What to say when it feels like there's nothing you can say
I spent some time with a group of friends the other day, and the conversation at the dinner table turned to the environment. One friend said that his daughter, who is the mother of young children, had called him the other day weeping in despair about the climate crisis and what it might mean for her small beings. He said, “I just told her to get to as many things as she could see before they were gone: the coral reefs, Venice….”
I had to walk away at that point—quietly, politely, I thought—for a quick lie-down on the sofa. There was something so unsettling to me about that advice that was given. I lay on a pillow listening to my friends talk and their voices were dear and familiar and melodious. I thought, Well, he’s right. It appears that things ARE disappearing. The wonders of the world—those near to us and those far away—that we took for granted for so long, we can no longer take for granted. To acknowledge that is the responsible thing to do. To acknowledge it also seems like a good way to give yourself heartache and a stomach ache and acute mental distress. But.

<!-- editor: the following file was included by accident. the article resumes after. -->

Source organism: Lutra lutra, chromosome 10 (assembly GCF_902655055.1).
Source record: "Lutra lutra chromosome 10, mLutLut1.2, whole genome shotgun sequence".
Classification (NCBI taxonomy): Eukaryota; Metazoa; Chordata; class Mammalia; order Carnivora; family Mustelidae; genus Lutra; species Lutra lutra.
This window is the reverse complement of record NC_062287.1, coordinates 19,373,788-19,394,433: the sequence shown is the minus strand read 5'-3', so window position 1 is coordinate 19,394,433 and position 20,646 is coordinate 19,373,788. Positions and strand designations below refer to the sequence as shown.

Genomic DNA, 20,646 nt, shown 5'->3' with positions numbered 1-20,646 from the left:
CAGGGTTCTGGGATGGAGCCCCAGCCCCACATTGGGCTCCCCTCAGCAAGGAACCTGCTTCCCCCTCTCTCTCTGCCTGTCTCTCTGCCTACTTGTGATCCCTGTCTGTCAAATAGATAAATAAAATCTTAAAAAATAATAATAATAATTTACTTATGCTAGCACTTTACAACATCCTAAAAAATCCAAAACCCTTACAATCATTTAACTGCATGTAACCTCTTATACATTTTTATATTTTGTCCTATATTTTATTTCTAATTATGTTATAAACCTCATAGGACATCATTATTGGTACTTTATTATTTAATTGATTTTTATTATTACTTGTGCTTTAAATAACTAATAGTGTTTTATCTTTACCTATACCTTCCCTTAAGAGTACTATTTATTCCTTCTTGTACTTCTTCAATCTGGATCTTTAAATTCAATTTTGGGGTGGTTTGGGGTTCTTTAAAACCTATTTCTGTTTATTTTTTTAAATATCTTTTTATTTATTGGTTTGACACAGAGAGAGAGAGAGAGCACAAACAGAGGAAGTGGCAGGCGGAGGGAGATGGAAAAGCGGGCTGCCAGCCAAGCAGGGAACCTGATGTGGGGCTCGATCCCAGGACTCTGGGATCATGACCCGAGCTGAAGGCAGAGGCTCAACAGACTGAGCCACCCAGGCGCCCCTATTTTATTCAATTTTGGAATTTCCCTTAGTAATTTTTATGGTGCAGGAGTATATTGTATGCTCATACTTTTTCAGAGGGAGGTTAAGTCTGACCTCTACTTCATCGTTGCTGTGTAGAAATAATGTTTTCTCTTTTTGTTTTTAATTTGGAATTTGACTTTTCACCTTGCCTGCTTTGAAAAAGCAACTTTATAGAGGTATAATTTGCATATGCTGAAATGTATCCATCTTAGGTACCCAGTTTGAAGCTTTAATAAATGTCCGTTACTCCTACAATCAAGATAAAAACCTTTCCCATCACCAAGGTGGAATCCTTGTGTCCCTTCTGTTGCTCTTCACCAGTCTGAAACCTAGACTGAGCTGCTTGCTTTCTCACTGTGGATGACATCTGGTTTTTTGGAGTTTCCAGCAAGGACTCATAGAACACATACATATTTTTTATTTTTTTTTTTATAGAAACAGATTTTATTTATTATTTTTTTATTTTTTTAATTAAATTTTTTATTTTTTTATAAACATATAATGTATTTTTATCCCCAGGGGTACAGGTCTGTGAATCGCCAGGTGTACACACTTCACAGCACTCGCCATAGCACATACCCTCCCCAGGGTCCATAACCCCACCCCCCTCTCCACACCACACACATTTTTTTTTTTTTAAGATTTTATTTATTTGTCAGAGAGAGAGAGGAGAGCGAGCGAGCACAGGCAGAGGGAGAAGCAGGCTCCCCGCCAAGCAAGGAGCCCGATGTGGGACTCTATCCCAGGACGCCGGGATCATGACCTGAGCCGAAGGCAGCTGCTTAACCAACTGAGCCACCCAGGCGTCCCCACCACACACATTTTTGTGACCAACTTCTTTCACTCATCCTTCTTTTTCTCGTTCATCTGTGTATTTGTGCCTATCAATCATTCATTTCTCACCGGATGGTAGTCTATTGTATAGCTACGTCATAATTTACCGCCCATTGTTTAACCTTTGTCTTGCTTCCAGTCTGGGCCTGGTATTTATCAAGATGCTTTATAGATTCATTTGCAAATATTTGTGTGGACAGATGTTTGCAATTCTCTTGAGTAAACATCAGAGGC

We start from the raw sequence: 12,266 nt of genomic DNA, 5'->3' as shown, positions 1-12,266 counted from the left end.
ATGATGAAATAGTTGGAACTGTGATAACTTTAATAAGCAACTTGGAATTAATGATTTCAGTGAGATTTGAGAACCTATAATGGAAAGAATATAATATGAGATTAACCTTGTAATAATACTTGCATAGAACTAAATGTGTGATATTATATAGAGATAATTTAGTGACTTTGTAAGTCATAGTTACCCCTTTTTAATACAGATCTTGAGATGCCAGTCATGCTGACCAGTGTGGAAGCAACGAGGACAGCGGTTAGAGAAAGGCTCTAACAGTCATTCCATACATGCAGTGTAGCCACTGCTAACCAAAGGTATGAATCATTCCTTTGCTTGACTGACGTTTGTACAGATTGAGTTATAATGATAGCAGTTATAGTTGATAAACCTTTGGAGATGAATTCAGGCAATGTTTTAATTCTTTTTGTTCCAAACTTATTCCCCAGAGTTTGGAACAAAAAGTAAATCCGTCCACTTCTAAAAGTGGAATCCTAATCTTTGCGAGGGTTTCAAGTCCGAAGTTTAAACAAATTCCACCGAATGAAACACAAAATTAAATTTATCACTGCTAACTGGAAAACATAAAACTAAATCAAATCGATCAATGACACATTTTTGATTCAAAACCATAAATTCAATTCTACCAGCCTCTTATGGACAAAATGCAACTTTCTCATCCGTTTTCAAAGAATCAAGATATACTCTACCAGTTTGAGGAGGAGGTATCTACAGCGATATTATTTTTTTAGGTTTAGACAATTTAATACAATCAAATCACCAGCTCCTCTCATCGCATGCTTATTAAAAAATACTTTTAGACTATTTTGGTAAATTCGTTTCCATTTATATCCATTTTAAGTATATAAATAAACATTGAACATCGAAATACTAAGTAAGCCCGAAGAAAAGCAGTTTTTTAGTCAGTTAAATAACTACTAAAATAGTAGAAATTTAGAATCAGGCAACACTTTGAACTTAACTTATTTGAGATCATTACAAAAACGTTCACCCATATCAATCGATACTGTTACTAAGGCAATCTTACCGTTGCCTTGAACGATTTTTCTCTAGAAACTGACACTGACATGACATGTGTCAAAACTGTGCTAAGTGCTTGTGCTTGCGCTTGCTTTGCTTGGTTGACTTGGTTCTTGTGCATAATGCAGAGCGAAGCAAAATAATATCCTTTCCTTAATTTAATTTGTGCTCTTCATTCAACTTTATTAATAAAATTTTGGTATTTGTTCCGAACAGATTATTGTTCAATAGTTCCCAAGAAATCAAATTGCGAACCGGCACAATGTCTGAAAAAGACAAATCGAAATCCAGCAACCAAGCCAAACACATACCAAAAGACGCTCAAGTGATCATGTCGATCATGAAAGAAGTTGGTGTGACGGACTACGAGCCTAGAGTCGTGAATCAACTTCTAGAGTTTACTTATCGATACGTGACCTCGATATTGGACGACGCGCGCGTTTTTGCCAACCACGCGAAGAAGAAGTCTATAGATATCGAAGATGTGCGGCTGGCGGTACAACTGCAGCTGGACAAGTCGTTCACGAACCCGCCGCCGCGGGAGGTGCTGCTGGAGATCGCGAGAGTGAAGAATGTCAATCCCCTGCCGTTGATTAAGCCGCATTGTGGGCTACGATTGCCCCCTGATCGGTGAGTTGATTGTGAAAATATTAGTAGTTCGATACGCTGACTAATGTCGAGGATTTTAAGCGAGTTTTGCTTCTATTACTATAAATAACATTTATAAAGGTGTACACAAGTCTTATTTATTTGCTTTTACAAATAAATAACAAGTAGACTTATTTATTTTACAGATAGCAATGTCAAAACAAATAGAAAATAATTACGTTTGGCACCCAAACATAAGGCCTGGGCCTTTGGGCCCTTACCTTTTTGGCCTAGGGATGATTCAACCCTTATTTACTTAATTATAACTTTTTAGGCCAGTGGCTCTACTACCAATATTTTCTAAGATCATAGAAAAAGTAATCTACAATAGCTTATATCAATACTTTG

Is there an alternative to the kind of advice my friend offered his daughter?
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